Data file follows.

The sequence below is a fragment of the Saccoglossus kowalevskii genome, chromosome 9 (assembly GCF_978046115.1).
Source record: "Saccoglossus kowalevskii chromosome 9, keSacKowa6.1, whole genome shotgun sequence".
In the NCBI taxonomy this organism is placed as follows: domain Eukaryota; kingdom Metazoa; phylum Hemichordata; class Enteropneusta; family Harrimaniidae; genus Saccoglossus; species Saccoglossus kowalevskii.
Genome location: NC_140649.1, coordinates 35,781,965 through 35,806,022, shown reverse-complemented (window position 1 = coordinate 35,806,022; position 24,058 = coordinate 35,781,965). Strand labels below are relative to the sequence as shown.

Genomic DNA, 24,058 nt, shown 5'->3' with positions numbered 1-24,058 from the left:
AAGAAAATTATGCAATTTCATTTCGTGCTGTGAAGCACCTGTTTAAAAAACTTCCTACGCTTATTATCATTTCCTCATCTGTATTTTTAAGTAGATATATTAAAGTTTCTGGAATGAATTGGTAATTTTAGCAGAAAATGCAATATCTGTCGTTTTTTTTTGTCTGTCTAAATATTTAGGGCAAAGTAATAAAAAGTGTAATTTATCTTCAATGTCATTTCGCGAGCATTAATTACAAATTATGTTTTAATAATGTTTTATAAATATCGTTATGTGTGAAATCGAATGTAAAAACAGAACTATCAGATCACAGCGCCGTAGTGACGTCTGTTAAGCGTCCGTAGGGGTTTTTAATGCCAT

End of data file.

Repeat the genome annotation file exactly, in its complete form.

The sequence below is a fragment of the Saccoglossus kowalevskii genome, chromosome 9 (assembly GCF_978046115.1).
Source record: "Saccoglossus kowalevskii chromosome 9, keSacKowa6.1, whole genome shotgun sequence".
In the NCBI taxonomy this organism is placed as follows: domain Eukaryota; kingdom Metazoa; phylum Hemichordata; class Enteropneusta; family Harrimaniidae; genus Saccoglossus; species Saccoglossus kowalevskii.
Genome location: NC_140649.1, coordinates 35,781,965 through 35,806,022, shown reverse-complemented (window position 1 = coordinate 35,806,022; position 24,058 = coordinate 35,781,965). Strand labels below are relative to the sequence as shown.

Genomic DNA, 24,058 nt, shown 5'->3' with positions numbered 1-24,058 from the left:
AAGAAAATTATGCAATTTCATTTCGTGCTGTGAAGCACCTGTTTAAAAAACTTCCTACGCTTATTATCATTTCCTCATCTGTATTTTTAAGTAGATATATTAAAGTTTCTGGAATGAATTGGTAATTTTAGCAGAAAATGCAATATCTGTCGTTTTTTTTTGTCTGTCTAAATATTTAGGGCAAAGTAATAAAAAGTGTAATTTATCTTCAATGTCATTTCGCGAGCATTAATTACAAATTATGTTTTAATAATGTTTTATAAATATCGTTATGTGTGAAATCGAATGTAAAAACAGAACTATCAGATCACAGCGCCGTAGTGACGTCTGTTAAGCGTCCGTAGGGGTTTTTAATGCCAT